The past history provides IAASARS with an extensive experience in both applied and basic research in space physics and astrophysics, as well as earth observation. The permanent staff of the institute consists of 27 researchers, 3 research support specialists, 8 adjunct researchers, 3 technicians and a secretary. In addition, 24 postdoctoral researchers and 33 support staff are on term contracts, making IAASARS the largest institute in its field in Greece. The scientists of the Institute have been successful in attracting ~5 MEuro per year in national and european competitive research grants.
Even though the science topics addressed by the various groups are rather diverse, over the past few years close synergies have been established. In the process the personnel have developed expertise in sophisticated signal processing and data analysis techniques applying them to datasets produced by space-born and ground based facilities. This has enabled them to play a leading role in major international scientific collaborations in fields such as X-ray and Infrared astrophysics, solar physics, space weather and ionospheric physics. It should be stressed that the earth observation and remote sensing group of IAASARS is the most active in Greece and has a long record of delivering novel methodology and high data products to the community.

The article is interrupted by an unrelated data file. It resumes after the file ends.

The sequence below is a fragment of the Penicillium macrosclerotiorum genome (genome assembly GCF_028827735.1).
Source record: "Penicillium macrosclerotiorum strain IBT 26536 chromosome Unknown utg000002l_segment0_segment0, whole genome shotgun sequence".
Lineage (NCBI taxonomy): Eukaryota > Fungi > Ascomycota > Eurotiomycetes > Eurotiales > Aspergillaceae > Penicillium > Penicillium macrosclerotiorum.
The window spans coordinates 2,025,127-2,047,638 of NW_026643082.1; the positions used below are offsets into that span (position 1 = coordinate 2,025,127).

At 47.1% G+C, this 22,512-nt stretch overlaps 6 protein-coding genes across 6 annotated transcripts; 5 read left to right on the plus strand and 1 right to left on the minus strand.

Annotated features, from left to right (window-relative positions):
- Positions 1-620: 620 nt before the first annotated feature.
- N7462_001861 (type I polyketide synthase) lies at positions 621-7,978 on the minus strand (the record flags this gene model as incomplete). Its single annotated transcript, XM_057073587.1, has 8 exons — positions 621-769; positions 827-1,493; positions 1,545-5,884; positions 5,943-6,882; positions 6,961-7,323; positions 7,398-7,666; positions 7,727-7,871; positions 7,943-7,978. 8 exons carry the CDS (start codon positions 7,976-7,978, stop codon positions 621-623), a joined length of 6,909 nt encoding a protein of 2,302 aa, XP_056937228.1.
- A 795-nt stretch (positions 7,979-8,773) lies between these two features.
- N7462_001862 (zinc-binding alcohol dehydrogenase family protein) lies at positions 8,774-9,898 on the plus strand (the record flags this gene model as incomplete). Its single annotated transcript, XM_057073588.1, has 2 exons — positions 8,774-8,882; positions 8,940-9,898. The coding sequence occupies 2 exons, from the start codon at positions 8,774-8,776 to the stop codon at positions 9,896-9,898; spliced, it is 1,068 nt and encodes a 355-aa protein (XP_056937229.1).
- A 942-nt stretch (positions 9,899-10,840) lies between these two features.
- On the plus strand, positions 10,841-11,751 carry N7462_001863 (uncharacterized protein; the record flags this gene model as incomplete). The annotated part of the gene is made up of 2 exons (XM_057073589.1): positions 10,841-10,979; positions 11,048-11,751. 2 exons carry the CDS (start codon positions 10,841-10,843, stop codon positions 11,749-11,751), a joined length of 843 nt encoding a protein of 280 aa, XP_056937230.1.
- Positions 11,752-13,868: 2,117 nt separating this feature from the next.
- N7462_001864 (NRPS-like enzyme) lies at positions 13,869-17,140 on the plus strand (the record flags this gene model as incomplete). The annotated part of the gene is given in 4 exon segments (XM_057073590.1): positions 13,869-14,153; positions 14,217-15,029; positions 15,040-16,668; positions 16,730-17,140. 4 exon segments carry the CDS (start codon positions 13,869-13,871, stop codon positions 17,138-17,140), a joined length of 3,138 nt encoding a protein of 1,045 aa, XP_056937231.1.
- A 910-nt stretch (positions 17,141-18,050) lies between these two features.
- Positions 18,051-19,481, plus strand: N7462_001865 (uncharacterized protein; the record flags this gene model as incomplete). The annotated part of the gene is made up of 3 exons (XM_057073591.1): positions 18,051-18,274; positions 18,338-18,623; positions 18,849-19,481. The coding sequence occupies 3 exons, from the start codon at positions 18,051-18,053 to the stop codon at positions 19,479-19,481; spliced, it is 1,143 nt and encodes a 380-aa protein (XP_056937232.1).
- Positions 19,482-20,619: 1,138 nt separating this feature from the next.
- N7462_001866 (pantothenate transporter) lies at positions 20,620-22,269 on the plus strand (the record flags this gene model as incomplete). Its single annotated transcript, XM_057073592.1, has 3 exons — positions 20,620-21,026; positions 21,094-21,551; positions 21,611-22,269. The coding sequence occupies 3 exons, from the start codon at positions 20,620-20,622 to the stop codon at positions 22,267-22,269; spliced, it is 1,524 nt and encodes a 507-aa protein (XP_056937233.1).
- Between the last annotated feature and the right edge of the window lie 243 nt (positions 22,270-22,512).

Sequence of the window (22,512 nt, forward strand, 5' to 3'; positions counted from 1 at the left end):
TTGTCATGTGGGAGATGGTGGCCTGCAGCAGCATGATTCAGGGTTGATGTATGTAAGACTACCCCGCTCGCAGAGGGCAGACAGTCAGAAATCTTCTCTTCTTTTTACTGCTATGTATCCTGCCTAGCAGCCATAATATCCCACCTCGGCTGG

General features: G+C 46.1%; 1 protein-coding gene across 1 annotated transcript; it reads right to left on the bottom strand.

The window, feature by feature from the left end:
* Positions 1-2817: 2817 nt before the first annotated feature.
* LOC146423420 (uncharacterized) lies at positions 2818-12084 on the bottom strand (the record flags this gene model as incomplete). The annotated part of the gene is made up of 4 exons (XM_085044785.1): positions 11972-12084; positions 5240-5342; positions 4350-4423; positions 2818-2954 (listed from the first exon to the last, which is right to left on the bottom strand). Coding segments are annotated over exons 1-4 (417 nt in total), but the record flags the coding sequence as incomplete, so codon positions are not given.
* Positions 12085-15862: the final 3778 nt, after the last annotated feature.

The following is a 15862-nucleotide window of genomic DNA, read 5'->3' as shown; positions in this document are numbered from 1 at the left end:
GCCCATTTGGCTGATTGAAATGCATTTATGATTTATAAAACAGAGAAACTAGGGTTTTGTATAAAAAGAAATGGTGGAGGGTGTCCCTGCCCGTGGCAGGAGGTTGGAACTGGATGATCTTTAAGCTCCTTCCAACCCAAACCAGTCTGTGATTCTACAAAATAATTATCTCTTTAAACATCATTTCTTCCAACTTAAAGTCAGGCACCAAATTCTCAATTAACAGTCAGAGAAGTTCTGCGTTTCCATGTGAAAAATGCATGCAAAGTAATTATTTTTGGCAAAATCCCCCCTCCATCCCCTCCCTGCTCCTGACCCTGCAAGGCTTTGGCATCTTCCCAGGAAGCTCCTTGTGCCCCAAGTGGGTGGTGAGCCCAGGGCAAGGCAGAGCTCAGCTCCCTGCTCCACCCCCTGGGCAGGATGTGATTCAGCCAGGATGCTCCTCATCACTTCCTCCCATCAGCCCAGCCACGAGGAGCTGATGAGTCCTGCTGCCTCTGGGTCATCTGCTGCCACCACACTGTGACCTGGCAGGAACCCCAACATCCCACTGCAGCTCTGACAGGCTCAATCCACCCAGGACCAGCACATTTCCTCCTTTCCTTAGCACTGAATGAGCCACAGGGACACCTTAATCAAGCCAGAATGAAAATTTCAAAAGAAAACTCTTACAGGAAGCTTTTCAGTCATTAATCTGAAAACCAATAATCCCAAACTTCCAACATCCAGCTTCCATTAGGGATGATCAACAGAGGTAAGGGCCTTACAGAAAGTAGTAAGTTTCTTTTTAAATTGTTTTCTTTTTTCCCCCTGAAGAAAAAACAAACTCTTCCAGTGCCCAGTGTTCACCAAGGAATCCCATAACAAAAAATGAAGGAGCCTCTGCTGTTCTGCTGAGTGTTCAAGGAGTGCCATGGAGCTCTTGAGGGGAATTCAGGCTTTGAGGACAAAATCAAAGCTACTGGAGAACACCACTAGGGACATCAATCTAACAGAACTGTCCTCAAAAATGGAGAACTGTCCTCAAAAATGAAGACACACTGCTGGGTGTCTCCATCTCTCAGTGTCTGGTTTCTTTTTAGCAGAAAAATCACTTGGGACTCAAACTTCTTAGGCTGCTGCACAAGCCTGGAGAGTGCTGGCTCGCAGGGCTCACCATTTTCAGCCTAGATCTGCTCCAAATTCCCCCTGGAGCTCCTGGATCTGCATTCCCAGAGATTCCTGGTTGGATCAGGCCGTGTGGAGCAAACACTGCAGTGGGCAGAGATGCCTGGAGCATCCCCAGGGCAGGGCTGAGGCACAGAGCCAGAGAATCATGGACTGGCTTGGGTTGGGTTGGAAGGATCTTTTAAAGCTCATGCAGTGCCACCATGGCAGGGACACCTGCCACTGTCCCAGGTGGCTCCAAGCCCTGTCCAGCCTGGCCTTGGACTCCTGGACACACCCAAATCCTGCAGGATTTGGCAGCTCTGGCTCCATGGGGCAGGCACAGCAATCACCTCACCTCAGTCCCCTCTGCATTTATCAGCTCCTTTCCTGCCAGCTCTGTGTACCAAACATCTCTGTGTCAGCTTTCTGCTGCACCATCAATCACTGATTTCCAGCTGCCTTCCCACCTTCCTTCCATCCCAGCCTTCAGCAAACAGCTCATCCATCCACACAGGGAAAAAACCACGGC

The Institute supports and operates a number of research facilities including ionospheric and remote sensing stations as well as a mobile Lidar and a network of magnetometers. The 2.3m Aristarchos telescope, the largest in Greece, is the major infrastructure of IAASARS. The Institute also has a solid record of nearly 20 years of a public outreach program. The recently renovated Visitor Center in Penteli has passed the 200,000 visitors mark in 2013. The Visitor Center at Thissio, with its historic building just across the Parthenon, is now regularly opening its doors - along with the dome of the first telescope of Greece - during the evening hours throughout the year. The experienced personnel of both Centers is excited to bring the wonders of the night sky of Athens a bit closer to the general public as well as to organized groups and schools from across Greece.
The Institute is supervised and supported by the General Secretariat of Research and Technology.